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Ancient Surveying

Ancient Egyptian surveyors were part of a land administration system that was responsible for measuring and taxing land along the Nile River. Surveyors measured parcels of land and used stone markers to distinguish each for taxation. The Nile River flooded annually altering the amount of land available for cultivation and taxation each year. Consequently, surveyors were required to measure each land parcel and replace the stone markers following the yearly inundation. Surveyors also played a fundamental role in the construction of Ancient Egypt’s monuments. Aligning the Great Pyramid with the cardinal directions and providing a level base for construction fell on the shoulders of early surveyors.

The Ancient Egyptians had limited mathematical knowledge and only used primitive surveying tools. The most important tool for the land administration system was the 100 cubits long knotted rope. Similar to the Surveyors’ Chain used in the 18th century, the Egyptian measuring cord had knots tied every cubit to provide a standard of measurement.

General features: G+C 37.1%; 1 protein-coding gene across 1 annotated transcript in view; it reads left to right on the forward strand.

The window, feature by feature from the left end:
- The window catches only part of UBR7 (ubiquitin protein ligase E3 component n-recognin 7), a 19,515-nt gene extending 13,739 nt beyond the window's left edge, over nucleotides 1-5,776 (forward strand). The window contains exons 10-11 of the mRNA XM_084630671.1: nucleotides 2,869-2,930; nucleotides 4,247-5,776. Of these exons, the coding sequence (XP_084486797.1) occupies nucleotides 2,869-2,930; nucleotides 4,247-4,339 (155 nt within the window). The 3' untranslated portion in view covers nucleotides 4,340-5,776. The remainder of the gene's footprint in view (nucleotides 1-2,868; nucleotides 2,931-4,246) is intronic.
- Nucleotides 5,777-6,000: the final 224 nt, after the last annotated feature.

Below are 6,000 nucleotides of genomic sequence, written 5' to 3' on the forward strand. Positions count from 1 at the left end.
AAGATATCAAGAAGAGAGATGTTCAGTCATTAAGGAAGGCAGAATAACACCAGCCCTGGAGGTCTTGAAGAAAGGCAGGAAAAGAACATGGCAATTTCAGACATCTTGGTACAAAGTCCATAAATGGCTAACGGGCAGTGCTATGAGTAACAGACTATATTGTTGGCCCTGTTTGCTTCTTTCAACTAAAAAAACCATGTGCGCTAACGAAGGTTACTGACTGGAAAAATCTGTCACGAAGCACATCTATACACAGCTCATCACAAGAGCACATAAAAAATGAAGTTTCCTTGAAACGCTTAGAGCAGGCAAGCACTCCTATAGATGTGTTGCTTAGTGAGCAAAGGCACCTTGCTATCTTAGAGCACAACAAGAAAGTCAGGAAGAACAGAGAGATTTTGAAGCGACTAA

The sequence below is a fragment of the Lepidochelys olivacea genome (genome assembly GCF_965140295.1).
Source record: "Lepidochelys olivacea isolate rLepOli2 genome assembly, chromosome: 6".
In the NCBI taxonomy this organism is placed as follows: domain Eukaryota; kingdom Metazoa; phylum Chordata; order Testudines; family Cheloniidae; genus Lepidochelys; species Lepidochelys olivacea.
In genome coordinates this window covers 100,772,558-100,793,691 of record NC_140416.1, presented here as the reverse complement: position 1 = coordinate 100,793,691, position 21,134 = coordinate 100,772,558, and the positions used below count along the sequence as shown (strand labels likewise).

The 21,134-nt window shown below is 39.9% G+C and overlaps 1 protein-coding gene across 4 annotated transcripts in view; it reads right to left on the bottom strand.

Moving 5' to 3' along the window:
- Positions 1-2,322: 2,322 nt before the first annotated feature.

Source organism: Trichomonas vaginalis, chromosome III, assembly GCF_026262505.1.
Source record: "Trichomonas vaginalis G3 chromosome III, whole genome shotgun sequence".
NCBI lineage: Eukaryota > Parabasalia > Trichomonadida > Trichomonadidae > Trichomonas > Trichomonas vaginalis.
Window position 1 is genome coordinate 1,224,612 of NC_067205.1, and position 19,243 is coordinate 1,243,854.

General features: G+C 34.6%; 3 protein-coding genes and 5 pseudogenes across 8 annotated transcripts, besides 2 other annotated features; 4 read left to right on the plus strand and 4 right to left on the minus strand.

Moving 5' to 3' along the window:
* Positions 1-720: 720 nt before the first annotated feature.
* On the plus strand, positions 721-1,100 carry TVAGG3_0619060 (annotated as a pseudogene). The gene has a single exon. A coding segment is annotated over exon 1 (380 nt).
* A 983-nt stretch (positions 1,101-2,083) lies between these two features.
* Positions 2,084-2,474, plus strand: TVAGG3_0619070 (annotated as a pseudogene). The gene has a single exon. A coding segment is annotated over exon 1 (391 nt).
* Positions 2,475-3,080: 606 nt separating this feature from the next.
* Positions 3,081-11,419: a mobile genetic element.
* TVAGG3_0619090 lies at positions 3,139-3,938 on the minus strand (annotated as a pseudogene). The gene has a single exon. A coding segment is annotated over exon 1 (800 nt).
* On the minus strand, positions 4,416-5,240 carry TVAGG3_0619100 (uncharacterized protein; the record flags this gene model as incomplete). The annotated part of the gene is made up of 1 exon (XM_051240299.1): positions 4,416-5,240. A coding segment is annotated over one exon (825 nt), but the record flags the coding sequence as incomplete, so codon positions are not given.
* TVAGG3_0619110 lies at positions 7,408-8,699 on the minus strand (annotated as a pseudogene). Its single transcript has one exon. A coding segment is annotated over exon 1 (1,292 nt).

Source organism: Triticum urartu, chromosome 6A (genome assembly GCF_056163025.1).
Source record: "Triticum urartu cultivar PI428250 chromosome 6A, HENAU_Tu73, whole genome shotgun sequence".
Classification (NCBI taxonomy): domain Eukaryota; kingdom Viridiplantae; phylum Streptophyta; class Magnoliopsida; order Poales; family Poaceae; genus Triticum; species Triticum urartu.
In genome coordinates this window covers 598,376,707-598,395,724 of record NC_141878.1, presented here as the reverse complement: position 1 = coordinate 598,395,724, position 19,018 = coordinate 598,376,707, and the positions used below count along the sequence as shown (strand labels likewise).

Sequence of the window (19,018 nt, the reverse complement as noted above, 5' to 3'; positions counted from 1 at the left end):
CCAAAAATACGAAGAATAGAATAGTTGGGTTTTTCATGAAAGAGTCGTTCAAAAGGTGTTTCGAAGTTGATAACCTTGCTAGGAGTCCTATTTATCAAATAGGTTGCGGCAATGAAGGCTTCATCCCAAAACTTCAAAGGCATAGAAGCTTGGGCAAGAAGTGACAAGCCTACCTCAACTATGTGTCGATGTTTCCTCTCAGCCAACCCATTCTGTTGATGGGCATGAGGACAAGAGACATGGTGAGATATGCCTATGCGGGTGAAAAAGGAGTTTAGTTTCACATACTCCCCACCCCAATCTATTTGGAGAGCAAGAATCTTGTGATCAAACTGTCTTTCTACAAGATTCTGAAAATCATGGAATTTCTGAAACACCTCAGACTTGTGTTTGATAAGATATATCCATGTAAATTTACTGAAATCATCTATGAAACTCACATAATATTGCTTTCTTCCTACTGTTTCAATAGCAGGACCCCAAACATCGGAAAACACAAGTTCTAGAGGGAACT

Building on the Egyptian tradition, Classical Greek and Roman civilizations refined surveying with the expanded use of mathematics. Greeks surveyors were instrumental in laying out city grids and building monuments such as the Parthenon. Utilizing the knowledge passed to them through the Greeks, the Romans laid out miles of roads and canals across Europe – some of which are still in existence today.


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